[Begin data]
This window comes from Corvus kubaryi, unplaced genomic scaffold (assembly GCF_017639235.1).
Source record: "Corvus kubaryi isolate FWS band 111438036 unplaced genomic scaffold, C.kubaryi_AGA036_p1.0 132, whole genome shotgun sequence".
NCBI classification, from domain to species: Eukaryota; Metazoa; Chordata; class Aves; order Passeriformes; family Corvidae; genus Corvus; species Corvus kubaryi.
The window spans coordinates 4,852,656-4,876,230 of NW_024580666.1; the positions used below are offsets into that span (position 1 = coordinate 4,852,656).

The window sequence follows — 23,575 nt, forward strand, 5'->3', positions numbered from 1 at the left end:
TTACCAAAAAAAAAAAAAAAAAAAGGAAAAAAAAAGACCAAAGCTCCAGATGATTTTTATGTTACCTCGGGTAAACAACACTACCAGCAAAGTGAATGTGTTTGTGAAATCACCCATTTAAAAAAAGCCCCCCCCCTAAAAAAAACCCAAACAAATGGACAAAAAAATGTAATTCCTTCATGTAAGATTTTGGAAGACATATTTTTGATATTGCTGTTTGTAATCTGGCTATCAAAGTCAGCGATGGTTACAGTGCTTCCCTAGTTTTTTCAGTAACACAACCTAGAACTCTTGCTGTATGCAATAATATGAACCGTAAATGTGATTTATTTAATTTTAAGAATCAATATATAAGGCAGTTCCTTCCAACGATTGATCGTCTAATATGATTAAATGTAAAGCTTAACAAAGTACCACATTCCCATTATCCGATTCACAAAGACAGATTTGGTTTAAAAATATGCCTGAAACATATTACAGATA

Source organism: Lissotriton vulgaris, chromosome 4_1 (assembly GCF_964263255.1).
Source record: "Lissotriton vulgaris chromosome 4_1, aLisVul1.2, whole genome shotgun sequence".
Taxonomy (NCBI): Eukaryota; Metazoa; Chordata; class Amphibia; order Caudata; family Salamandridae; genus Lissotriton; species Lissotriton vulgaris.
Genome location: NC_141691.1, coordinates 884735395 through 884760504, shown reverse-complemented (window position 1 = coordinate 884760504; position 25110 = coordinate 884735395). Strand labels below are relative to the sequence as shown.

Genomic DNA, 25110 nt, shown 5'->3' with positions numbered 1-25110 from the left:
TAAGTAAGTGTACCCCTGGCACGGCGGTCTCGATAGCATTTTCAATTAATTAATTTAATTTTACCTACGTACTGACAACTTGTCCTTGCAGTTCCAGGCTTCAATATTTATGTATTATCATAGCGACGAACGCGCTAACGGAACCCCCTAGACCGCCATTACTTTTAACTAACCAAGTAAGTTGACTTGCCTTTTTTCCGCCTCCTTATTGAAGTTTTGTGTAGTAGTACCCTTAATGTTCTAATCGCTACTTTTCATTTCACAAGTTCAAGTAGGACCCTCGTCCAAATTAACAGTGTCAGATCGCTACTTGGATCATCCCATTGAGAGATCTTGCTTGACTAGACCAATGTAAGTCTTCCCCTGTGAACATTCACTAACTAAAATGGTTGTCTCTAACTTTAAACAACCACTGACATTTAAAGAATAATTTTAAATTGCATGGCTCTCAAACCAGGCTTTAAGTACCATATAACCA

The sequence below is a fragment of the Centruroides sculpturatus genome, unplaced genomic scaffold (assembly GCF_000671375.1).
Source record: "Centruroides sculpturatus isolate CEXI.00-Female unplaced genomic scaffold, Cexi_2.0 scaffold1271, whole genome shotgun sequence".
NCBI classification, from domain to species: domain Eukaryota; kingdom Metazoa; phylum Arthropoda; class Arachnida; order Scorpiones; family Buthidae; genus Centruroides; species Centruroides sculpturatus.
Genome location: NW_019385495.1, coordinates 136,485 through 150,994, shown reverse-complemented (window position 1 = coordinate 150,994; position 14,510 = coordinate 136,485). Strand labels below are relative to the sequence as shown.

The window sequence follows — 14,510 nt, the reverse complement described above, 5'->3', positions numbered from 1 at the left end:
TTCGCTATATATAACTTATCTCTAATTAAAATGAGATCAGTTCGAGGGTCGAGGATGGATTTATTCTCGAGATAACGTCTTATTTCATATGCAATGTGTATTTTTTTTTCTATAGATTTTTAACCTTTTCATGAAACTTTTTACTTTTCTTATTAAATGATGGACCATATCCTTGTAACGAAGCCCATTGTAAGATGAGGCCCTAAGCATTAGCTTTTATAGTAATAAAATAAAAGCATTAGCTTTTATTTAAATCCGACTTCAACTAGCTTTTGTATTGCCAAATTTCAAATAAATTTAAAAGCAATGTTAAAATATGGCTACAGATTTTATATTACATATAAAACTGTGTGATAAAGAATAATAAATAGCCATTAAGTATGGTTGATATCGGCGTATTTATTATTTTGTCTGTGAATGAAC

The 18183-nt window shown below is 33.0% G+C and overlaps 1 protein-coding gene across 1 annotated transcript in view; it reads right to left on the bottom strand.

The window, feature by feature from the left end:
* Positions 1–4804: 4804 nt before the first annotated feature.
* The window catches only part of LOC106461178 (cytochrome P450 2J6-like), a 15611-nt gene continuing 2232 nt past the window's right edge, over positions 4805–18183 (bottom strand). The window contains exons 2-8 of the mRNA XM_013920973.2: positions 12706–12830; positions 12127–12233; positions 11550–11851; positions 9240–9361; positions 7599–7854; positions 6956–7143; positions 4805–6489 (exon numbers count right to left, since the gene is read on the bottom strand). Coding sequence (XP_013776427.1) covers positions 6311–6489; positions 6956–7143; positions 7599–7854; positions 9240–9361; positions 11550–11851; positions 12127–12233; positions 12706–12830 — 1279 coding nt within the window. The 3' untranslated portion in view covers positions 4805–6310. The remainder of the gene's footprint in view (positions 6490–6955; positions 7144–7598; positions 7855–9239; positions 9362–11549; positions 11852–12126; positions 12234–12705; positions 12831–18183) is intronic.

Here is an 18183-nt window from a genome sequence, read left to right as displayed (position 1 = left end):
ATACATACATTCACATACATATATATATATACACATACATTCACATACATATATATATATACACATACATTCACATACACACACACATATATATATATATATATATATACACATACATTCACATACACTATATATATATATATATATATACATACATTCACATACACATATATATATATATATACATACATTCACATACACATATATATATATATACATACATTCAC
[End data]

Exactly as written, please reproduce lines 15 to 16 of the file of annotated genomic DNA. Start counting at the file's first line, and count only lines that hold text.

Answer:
NCBI classification, from domain to species: domain Eukaryota; kingdom Metazoa; phylum Arthropoda; class Arachnida; order Scorpiones; family Buthidae; genus Centruroides; species Centruroides sculpturatus.
Genome location: NW_019385495.1, coordinates 136,485 through 150,994, shown reverse-complemented (window position 1 = coordinate 150,994; position 14,510 = coordinate 136,485). Strand labels below are relative to the sequence as shown.